Decision making is not poor taking into consideration the historical cost. This is because where historical cost convention is used; asset valuations in the balance sheet could be misleading. Ratios based on this information will not be very useful for decision making. Moreover, ratio analysis can not be used in cases where different companies have different capital structures and sizes. To make comparison when one is completely equity oriented and the other is a geared company, it becomes difficult to make a comparison.

Price changes also have a role to play as far as the limitations of ratio analysis are concerned. Inflation renders comparisons of results over time misleading as financial figures will not be within the same levels of purchasing power. Changes in results over time may show as if the enterprise has improved its performance and position when in fact after adjusting for inflationary changes it will show the different picture. As a conclusion, Ratio analysis is useful, but analysts should be aware of these problems and make adjustments as necessary. Ratios analysis conducted in a mechanical, unthinking manner is dangerous, but if used intelligently and with good judgement, it can provide useful insights into the firm's operations.

The chairman said, "The first half of the year was a period of vigorous activity following which the company is now in a strong financial position. Looking forward, we will focus on the four key areas. . First, our investment portfolio is of the very highest quality, comprising prime retail and office assets in the UK and France. We will actively manage the portfolio to improve the income and ensure it is well positioned to benefit from a recovery in markets. Second, our recent developments have the potential to be some of our best performing assets over the medium-term, and we will continue to focus on letting the remaining space. Third, we are pursuing the planning and design elements of the development pipeline to ensure we can exploit these projects when conditions permit. Fourth, we intend to take advantage of opportunities presented by the current markets, including recycling capital into investments offering higher returns."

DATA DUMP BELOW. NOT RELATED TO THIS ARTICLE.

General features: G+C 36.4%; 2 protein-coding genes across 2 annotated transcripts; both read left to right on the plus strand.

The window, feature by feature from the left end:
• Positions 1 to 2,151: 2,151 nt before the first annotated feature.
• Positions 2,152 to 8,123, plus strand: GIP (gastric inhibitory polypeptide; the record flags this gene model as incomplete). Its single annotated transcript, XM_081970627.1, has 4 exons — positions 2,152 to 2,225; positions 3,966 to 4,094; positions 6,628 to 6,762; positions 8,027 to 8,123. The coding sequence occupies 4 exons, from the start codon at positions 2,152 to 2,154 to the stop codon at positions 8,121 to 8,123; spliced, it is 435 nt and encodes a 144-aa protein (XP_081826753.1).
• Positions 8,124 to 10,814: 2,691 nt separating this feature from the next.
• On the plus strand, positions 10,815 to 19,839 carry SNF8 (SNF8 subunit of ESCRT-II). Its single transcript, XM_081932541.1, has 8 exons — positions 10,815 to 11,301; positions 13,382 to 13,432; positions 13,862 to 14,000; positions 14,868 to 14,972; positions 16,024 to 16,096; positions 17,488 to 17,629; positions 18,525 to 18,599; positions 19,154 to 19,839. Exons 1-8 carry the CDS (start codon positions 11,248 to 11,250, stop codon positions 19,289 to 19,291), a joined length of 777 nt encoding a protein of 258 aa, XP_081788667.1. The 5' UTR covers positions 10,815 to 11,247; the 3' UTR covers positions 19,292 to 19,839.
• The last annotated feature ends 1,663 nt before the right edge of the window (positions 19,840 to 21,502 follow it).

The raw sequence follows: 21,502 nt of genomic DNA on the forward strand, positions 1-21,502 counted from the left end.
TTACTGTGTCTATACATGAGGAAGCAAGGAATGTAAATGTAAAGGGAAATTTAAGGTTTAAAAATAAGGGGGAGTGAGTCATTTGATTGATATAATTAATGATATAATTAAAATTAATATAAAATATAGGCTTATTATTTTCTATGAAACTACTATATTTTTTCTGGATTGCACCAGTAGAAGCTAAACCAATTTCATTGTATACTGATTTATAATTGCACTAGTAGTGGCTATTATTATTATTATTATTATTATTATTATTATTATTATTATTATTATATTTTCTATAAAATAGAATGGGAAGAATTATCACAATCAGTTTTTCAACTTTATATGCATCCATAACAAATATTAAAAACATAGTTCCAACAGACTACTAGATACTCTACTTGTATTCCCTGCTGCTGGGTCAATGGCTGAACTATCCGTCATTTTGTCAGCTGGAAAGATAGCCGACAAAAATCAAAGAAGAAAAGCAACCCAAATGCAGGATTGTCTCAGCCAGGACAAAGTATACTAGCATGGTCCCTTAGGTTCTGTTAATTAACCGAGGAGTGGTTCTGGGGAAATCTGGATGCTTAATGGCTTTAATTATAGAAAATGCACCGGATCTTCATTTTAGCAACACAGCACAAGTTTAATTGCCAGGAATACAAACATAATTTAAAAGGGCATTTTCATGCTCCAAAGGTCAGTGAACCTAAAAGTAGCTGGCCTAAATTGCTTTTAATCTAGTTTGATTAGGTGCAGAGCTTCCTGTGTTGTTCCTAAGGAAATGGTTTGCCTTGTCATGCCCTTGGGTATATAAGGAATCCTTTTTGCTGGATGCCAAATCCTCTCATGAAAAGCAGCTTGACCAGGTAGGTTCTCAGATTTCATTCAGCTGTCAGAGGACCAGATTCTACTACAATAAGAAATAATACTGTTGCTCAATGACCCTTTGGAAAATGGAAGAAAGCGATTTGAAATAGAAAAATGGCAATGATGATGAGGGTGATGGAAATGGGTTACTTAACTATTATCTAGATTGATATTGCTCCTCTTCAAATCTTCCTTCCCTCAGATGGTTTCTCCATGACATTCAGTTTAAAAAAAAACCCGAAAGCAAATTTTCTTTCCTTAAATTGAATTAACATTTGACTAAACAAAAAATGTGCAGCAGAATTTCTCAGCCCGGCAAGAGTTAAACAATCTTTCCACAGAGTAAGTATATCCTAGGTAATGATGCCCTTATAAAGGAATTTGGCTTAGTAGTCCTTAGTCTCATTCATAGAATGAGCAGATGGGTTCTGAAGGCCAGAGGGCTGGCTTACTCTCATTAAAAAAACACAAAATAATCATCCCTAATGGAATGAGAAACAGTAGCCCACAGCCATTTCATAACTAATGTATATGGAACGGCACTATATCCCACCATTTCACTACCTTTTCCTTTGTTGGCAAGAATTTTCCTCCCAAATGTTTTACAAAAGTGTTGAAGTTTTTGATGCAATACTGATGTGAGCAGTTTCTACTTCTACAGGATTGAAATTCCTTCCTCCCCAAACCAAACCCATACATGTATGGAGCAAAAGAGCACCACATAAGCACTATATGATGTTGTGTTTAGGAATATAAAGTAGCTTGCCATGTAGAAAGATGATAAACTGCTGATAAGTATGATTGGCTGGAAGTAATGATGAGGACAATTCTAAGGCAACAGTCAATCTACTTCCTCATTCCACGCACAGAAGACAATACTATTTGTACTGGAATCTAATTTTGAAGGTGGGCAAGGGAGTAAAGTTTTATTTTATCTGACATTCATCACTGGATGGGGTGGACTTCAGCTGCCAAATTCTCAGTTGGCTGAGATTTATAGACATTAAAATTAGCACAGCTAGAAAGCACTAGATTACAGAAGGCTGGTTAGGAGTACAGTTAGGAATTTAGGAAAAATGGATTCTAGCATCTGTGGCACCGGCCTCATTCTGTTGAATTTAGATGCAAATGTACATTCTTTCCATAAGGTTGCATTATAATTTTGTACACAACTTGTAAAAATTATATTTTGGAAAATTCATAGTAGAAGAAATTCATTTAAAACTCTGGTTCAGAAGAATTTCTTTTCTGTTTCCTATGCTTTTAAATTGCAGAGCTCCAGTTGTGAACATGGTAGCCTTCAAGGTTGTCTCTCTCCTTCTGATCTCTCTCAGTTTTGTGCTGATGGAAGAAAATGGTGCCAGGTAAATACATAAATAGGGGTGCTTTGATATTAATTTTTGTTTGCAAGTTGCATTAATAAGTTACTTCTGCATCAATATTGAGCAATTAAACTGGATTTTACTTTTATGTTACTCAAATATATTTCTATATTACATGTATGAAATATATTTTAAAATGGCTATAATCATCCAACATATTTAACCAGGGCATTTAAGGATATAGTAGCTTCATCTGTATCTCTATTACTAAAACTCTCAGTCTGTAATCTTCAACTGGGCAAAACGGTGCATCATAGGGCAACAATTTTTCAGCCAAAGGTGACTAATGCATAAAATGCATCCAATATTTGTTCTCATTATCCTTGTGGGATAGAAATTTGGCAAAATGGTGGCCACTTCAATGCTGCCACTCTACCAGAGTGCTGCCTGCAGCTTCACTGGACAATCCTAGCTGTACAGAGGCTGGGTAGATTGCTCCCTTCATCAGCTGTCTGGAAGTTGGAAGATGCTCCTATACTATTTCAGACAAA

Hammerson are making encouraging progress in letting our major developments, the last of which, Union Square in Aberdeen, will open in the autumn. Approximately 67% of the scheme's rental income has been secured or is in solicitors' hands. In the City of London, 60 Thread Needle Street and 125 Old Broad Street are respectively 23% and 75% let, with a further 44% of income at 60 Thread needle Street in solicitors' hands. Gross income will grow substantially as a result of recently contracted leases at these and other developments. This is a fore cast Hammerson upcoming special events for this year. Also, Hammerson has received treats in its financial position considering the fact that is has got a drop in its profit level from 2008 to 2009; this is shown by a drop in its earning per share for the two year. Concerning Hammerson current share price of 379.97p showing a drop of 9p hence a treat to its future profits as well since there will be considerable drop in the number of shareholders that before.

In a final analysis and to conclude as well, I think ratio analysis is a good to evaluate the financial performance of a company but should take some facts into consideration when analysing. Moreover, the trend shown after the ratios were calculated was in slight accordance with the chairman statement concerning its profitability and investment of the two years in question.

### REFERENCE

J. R. Dyson (2005). Accounting for non- accounting students. The Prentice Hall, 6th Edition. p 275

M W E Glautier and B Underdown (2007). Accounting Theory and Practice. The Prentice Hall, 7TH Edition p 252

### BILIOGRAPHY

Elliot Barry and Elliot Jamies (2008) Financial Accounting and Reporting, (12th Edition) Prentice Hall

Wood, Frank and Sangster, Alan (2008) Business Accounting 1, (11th edition) Prentice hall.